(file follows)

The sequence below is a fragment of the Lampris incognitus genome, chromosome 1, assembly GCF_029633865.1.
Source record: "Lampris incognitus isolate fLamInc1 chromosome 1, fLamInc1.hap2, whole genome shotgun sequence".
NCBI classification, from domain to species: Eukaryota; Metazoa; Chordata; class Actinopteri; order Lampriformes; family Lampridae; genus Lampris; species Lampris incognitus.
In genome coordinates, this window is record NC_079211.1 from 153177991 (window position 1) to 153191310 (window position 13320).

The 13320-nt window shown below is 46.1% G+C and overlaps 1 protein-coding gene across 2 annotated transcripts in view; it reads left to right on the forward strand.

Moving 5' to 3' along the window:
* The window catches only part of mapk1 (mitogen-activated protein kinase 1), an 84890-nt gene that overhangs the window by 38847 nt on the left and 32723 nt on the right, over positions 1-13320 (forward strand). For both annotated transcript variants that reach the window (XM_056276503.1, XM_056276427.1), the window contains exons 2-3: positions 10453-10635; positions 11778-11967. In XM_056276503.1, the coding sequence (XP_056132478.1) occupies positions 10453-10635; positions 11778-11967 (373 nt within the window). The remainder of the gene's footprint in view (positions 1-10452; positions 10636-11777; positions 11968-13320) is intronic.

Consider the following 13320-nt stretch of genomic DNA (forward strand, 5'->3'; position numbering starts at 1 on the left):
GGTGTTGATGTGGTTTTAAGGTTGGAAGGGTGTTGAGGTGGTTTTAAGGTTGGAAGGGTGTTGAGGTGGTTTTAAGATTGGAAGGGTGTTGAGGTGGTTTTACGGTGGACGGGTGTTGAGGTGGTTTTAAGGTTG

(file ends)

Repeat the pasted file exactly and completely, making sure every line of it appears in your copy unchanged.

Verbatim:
The sequence below is a fragment of the Lampris incognitus genome, chromosome 1, assembly GCF_029633865.1.
Source record: "Lampris incognitus isolate fLamInc1 chromosome 1, fLamInc1.hap2, whole genome shotgun sequence".
NCBI classification, from domain to species: Eukaryota; Metazoa; Chordata; class Actinopteri; order Lampriformes; family Lampridae; genus Lampris; species Lampris incognitus.
In genome coordinates, this window is record NC_079211.1 from 153177991 (window position 1) to 153191310 (window position 13320).

The 13320-nt window shown below is 46.1% G+C and overlaps 1 protein-coding gene across 2 annotated transcripts in view; it reads left to right on the forward strand.

Moving 5' to 3' along the window:
* The window catches only part of mapk1 (mitogen-activated protein kinase 1), an 84890-nt gene that overhangs the window by 38847 nt on the left and 32723 nt on the right, over positions 1-13320 (forward strand). For both annotated transcript variants that reach the window (XM_056276503.1, XM_056276427.1), the window contains exons 2-3: positions 10453-10635; positions 11778-11967. In XM_056276503.1, the coding sequence (XP_056132478.1) occupies positions 10453-10635; positions 11778-11967 (373 nt within the window). The remainder of the gene's footprint in view (positions 1-10452; positions 10636-11777; positions 11968-13320) is intronic.

Consider the following 13320-nt stretch of genomic DNA (forward strand, 5'->3'; position numbering starts at 1 on the left):
GGTGTTGATGTGGTTTTAAGGTTGGAAGGGTGTTGAGGTGGTTTTAAGGTTGGAAGGGTGTTGAGGTGGTTTTAAGATTGGAAGGGTGTTGAGGTGGTTTTACGGTGGACGGGTGTTGAGGTGGTTTTAAGGTTG